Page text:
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December 31, 2011
Top Sustainable Investment Stories of 2011
    by Robert Kropp

Many sustainable investors see affinities between their concerns and those of the Occupy Movement, and global emissions from the burning of fossil fuels in 2010 were the highest in human history.

2011 may not have yielded stories as galvanizing as those of 2010, when the Supreme Court ruled in favor of corporate personhood and the BP oil spill caused widespread devastation in the Gulf of Mexico region. But in addition to the important stories described below, a number of developments of interest to sustainable investors deserve recounting and will be followed closely in 2012:

SEC Adopts Rules for Say on Pay
Despite Court Ruling, Opportunity for Proxy Access Remains
Index Ranks Companies on Political Spending Disclosure
What Happened at COP17?

The top stories of 2011:

5. EPA regulates emissions from power plants.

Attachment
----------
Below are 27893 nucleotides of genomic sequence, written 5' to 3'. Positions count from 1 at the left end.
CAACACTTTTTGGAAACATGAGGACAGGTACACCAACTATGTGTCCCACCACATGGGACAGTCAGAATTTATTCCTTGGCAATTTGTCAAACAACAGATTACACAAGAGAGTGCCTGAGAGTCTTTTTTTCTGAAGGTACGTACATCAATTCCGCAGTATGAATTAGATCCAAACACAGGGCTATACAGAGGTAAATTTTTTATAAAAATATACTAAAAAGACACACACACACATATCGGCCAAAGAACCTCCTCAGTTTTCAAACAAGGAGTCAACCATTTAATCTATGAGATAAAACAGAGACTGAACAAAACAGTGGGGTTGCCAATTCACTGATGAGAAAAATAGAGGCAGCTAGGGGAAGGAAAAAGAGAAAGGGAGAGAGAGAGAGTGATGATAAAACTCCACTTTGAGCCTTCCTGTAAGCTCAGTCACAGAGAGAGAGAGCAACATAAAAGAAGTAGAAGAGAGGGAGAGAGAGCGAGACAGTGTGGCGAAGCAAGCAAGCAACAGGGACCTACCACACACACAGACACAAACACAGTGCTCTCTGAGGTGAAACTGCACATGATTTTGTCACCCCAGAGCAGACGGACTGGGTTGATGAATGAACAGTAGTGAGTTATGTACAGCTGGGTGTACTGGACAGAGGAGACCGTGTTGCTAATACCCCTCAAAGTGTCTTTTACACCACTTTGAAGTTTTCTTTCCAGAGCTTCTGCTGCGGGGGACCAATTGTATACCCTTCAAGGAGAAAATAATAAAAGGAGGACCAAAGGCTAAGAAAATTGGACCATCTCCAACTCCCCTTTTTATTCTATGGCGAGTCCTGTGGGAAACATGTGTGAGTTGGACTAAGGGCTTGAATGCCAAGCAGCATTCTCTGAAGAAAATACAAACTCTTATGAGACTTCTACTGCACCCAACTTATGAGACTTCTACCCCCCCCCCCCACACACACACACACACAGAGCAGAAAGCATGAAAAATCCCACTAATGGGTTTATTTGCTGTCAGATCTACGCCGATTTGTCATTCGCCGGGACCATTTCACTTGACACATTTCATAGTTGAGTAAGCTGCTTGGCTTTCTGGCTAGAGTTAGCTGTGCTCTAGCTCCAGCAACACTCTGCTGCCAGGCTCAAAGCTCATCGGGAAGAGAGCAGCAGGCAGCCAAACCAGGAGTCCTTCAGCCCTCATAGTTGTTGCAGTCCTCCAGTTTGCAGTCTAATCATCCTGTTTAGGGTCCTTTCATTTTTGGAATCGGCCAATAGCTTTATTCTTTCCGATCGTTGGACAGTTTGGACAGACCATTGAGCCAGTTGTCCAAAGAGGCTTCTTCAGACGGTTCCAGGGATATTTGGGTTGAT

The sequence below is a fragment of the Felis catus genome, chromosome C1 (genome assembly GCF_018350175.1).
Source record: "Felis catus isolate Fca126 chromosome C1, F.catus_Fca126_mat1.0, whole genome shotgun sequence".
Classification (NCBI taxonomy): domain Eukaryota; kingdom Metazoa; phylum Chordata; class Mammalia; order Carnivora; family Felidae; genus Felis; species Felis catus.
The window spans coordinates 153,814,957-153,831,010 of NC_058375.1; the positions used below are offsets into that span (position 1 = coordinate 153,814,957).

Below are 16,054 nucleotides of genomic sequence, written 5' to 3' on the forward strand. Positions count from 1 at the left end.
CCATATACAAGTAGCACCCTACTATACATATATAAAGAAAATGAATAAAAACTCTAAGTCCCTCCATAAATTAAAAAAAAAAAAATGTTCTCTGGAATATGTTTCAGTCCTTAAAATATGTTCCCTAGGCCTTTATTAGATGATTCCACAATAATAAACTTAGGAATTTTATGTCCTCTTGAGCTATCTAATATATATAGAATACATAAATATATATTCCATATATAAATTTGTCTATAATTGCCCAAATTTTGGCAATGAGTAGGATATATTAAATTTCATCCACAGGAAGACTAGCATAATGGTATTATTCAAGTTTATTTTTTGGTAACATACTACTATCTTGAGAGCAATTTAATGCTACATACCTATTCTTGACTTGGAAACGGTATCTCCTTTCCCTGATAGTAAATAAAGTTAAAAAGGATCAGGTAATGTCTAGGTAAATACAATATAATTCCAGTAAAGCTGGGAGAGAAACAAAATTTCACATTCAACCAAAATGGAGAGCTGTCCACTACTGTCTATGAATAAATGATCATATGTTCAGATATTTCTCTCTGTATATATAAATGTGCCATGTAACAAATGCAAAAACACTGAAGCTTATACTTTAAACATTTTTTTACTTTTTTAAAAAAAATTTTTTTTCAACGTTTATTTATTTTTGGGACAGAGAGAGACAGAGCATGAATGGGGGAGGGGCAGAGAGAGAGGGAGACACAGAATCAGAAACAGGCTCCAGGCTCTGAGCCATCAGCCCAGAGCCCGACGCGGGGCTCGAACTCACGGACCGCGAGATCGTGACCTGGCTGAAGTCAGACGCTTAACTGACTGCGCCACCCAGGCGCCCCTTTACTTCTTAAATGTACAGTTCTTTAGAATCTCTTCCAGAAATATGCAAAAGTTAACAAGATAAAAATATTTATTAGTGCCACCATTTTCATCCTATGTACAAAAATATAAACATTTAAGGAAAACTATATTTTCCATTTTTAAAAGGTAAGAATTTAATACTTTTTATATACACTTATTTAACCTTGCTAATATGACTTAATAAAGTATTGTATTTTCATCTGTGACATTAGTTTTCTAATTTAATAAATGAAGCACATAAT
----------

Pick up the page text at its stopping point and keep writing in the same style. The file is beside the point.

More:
A top story from 2010 was the failure of Congress to act on climate change, despite passage by the House in 2009 of the Waxman-Markey climate change bill. 2011 saw no further action by Congress on the issue, despite the overwhelming consensus of climate scientists. In fact, as we enter an election year, almost all Republican presidential candidates either question whether global warming is due to human activity, or flatly deny the reality of climate change.

Despite attacks on its authority to regulate greenhouse gas (GHG) emissions, the Environmental Protection Agency (EPA) issued two important regulations in 2011 that together could prevent up to 46,000 premature deaths, 540,000 asthma attacks among children, and 24,500 emergency room visits and hospital admissions.

In June, EPA finalized the Cross-State Air Pollution Rule (C-SAP), which requires that 27 states in the eastern US reduce power plant emissions that contribute to pollution in other states. And in December, the Agency issued its final Mercury and Air Toxics Rule for Power Plants, requiring power plants to install pollution control equipment that will reduce emissions of mercury in the US by 99%.

EPA Regulations on Emissions Take Effect
EPA Finalizes Cross-State Air Pollution Rule
EPA Issues Rule on Mercury Emissions from Power Plants